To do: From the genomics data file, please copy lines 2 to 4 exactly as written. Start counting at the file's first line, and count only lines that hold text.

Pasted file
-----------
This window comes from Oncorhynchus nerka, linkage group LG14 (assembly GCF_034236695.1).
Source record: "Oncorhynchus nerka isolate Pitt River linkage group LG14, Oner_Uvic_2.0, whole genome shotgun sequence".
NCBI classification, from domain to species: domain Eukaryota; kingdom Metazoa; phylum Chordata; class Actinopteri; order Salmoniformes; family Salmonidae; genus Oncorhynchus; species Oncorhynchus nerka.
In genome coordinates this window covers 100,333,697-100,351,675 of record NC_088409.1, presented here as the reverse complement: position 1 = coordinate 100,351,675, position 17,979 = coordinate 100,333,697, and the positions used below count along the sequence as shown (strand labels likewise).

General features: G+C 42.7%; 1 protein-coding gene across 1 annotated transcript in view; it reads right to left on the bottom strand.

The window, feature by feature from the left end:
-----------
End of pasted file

Source record: "Oncorhynchus nerka isolate Pitt River linkage group LG14, Oner_Uvic_2.0, whole genome shotgun sequence".
NCBI classification, from domain to species: domain Eukaryota; kingdom Metazoa; phylum Chordata; class Actinopteri; order Salmoniformes; family Salmonidae; genus Oncorhynchus; species Oncorhynchus nerka.
In genome coordinates this window covers 100,333,697-100,351,675 of record NC_088409.1, presented here as the reverse complement: position 1 = coordinate 100,351,675, position 17,979 = coordinate 100,333,697, and the positions used below count along the sequence as shown (strand labels likewise).